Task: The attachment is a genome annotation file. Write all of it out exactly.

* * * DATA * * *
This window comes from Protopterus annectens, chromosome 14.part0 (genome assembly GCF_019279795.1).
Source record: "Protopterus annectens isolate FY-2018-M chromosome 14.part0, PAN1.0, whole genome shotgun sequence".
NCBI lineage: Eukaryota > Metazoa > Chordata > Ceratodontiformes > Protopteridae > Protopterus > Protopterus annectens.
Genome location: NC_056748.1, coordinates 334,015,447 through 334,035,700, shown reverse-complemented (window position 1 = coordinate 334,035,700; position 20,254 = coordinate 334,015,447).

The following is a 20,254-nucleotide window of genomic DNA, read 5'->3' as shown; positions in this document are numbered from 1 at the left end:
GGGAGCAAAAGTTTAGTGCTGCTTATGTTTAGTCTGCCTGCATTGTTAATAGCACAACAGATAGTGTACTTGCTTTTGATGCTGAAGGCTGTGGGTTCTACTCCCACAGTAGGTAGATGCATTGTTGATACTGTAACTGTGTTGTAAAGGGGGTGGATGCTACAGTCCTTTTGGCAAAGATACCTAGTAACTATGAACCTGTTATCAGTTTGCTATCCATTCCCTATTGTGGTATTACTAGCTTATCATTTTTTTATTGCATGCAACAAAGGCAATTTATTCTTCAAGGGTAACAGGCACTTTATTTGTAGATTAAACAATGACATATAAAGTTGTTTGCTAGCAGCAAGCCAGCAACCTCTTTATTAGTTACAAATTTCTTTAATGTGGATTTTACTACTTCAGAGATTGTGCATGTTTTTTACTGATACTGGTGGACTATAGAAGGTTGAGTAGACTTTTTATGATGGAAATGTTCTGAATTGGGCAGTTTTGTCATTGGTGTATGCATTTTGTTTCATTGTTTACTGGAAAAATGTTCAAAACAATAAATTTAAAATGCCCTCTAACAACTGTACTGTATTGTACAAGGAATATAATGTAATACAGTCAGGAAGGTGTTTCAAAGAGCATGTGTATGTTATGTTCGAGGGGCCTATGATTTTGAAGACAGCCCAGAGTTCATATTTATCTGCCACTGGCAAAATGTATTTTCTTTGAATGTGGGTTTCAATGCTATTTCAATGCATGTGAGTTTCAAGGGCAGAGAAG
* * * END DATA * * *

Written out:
This window comes from Protopterus annectens, chromosome 14.part0 (genome assembly GCF_019279795.1).
Source record: "Protopterus annectens isolate FY-2018-M chromosome 14.part0, PAN1.0, whole genome shotgun sequence".
NCBI lineage: Eukaryota > Metazoa > Chordata > Ceratodontiformes > Protopteridae > Protopterus > Protopterus annectens.
Genome location: NC_056748.1, coordinates 334,015,447 through 334,035,700, shown reverse-complemented (window position 1 = coordinate 334,035,700; position 20,254 = coordinate 334,015,447).

The following is a 20,254-nucleotide window of genomic DNA, read 5'->3' as shown; positions in this document are numbered from 1 at the left end:
GGGAGCAAAAGTTTAGTGCTGCTTATGTTTAGTCTGCCTGCATTGTTAATAGCACAACAGATAGTGTACTTGCTTTTGATGCTGAAGGCTGTGGGTTCTACTCCCACAGTAGGTAGATGCATTGTTGATACTGTAACTGTGTTGTAAAGGGGGTGGATGCTACAGTCCTTTTGGCAAAGATACCTAGTAACTATGAACCTGTTATCAGTTTGCTATCCATTCCCTATTGTGGTATTACTAGCTTATCATTTTTTTATTGCATGCAACAAAGGCAATTTATTCTTCAAGGGTAACAGGCACTTTATTTGTAGATTAAACAATGACATATAAAGTTGTTTGCTAGCAGCAAGCCAGCAACCTCTTTATTAGTTACAAATTTCTTTAATGTGGATTTTACTACTTCAGAGATTGTGCATGTTTTTTACTGATACTGGTGGACTATAGAAGGTTGAGTAGACTTTTTATGATGGAAATGTTCTGAATTGGGCAGTTTTGTCATTGGTGTATGCATTTTGTTTCATTGTTTACTGGAAAAATGTTCAAAACAATAAATTTAAAATGCCCTCTAACAACTGTACTGTATTGTACAAGGAATATAATGTAATACAGTCAGGAAGGTGTTTCAAAGAGCATGTGTATGTTATGTTCGAGGGGCCTATGATTTTGAAGACAGCCCAGAGTTCATATTTATCTGCCACTGGCAAAATGTATTTTCTTTGAATGTGGGTTTCAATGCTATTTCAATGCATGTGAGTTTCAAGGGCAGAGAAG